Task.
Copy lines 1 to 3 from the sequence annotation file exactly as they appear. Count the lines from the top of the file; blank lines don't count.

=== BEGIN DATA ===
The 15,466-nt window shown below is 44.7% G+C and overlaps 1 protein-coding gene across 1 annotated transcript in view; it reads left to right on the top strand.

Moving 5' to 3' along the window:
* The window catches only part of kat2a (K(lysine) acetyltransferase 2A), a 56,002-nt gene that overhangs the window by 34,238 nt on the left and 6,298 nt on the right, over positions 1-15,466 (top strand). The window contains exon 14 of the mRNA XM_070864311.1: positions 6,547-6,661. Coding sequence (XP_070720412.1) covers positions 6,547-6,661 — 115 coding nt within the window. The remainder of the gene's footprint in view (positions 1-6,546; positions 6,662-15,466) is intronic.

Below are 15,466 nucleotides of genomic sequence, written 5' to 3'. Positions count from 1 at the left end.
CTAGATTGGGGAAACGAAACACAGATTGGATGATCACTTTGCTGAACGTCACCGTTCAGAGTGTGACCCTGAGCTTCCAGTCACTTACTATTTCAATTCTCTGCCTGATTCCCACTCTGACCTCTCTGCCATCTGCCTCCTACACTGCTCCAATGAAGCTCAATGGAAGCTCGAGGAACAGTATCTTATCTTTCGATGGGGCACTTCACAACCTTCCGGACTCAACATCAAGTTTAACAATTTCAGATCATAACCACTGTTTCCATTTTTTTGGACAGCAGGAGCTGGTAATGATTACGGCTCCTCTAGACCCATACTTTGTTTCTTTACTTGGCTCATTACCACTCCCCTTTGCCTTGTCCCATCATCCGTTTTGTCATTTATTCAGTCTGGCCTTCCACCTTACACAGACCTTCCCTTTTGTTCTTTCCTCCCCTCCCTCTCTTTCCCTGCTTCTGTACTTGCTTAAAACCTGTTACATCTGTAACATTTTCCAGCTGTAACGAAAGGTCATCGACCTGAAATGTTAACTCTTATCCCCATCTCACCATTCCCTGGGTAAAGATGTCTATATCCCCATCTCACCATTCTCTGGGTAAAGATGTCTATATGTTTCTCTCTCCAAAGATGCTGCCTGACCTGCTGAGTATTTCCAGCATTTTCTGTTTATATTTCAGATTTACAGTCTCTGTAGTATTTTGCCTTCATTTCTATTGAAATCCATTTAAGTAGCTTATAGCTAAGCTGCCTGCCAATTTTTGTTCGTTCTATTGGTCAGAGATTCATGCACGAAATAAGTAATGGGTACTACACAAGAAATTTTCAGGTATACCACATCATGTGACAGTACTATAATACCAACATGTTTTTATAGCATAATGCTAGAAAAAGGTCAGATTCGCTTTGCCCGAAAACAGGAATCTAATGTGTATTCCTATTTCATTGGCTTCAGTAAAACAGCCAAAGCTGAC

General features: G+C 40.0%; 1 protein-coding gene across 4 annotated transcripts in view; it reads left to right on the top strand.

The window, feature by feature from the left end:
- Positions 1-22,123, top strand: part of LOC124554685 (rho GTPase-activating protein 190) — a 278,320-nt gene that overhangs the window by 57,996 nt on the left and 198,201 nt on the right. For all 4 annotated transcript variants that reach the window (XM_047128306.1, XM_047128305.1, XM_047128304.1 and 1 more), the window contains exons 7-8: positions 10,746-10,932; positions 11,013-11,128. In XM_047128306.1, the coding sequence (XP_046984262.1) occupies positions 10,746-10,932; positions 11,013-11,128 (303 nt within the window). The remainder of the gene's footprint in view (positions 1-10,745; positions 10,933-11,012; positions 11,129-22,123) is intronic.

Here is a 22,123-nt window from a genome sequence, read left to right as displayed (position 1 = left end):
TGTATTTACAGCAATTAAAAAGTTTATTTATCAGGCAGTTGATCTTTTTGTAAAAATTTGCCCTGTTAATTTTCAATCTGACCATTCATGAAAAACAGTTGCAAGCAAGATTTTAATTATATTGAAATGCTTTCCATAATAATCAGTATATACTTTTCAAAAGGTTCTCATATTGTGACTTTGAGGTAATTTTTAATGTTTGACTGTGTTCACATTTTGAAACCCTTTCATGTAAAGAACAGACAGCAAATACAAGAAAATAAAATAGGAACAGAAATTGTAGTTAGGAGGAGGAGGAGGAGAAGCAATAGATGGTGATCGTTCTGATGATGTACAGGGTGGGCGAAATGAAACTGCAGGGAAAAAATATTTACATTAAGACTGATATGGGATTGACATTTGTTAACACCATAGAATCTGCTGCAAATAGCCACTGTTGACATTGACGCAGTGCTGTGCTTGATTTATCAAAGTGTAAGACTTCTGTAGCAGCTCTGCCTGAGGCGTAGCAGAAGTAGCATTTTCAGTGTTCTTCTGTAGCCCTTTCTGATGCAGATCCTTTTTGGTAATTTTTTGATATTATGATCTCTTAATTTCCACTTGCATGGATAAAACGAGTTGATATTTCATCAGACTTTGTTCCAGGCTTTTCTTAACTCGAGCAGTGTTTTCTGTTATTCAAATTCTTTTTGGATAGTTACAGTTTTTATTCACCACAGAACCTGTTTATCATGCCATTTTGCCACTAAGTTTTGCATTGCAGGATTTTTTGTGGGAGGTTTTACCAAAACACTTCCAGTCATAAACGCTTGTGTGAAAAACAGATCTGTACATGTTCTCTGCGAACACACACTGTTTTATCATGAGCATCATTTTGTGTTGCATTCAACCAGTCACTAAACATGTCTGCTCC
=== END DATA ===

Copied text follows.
The 15,466-nt window shown below is 44.7% G+C and overlaps 1 protein-coding gene across 1 annotated transcript in view; it reads left to right on the top strand.

Moving 5' to 3' along the window:
* The window catches only part of kat2a (K(lysine) acetyltransferase 2A), a 56,002-nt gene that overhangs the window by 34,238 nt on the left and 6,298 nt on the right, over positions 1-15,466 (top strand). The window contains exon 14 of the mRNA XM_070864311.1: positions 6,547-6,661. Coding sequence (XP_070720412.1) covers positions 6,547-6,661 — 115 coding nt within the window. The remainder of the gene's footprint in view (positions 1-6,546; positions 6,662-15,466) is intronic.